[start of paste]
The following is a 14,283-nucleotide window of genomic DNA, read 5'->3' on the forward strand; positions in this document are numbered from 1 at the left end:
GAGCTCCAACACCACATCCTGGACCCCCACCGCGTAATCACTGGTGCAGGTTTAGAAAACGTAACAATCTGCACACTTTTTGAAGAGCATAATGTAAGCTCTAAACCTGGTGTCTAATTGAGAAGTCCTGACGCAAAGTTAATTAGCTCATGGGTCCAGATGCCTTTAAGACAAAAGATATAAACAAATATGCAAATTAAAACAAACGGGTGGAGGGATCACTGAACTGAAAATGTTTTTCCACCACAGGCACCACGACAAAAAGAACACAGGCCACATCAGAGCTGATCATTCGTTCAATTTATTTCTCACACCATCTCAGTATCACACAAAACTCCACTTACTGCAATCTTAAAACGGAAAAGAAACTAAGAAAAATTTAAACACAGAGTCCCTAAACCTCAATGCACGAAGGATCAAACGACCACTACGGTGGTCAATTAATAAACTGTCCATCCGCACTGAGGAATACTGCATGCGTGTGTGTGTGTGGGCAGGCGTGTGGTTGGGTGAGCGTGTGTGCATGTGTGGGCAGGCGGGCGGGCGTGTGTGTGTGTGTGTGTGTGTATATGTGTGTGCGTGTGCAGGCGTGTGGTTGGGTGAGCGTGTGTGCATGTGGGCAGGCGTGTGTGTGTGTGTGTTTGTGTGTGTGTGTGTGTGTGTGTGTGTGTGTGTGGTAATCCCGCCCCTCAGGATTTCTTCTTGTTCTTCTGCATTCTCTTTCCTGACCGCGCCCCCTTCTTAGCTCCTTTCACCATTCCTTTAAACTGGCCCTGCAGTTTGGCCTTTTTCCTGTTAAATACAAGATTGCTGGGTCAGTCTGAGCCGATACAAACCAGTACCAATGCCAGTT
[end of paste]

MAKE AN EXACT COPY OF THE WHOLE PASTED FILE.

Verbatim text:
The following is a 14,283-nucleotide window of genomic DNA, read 5'->3' on the forward strand; positions in this document are numbered from 1 at the left end:
GAGCTCCAACACCACATCCTGGACCCCCACCGCGTAATCACTGGTGCAGGTTTAGAAAACGTAACAATCTGCACACTTTTTGAAGAGCATAATGTAAGCTCTAAACCTGGTGTCTAATTGAGAAGTCCTGACGCAAAGTTAATTAGCTCATGGGTCCAGATGCCTTTAAGACAAAAGATATAAACAAATATGCAAATTAAAACAAACGGGTGGAGGGATCACTGAACTGAAAATGTTTTTCCACCACAGGCACCACGACAAAAAGAACACAGGCCACATCAGAGCTGATCATTCGTTCAATTTATTTCTCACACCATCTCAGTATCACACAAAACTCCACTTACTGCAATCTTAAAACGGAAAAGAAACTAAGAAAAATTTAAACACAGAGTCCCTAAACCTCAATGCACGAAGGATCAAACGACCACTACGGTGGTCAATTAATAAACTGTCCATCCGCACTGAGGAATACTGCATGCGTGTGTGTGTGTGGGCAGGCGTGTGGTTGGGTGAGCGTGTGTGCATGTGTGGGCAGGCGGGCGGGCGTGTGTGTGTGTGTGTGTGTGTATATGTGTGTGCGTGTGCAGGCGTGTGGTTGGGTGAGCGTGTGTGCATGTGGGCAGGCGTGTGTGTGTGTGTGTTTGTGTGTGTGTGTGTGTGTGTGTGTGTGTGTGTGGTAATCCCGCCCCTCAGGATTTCTTCTTGTTCTTCTGCATTCTCTTTCCTGACCGCGCCCCCTTCTTAGCTCCTTTCACCATTCCTTTAAACTGGCCCTGCAGTTTGGCCTTTTTCCTGTTAAATACAAGATTGCTGGGTCAGTCTGAGCCGATACAAACCAGTACCAATGCCAGTT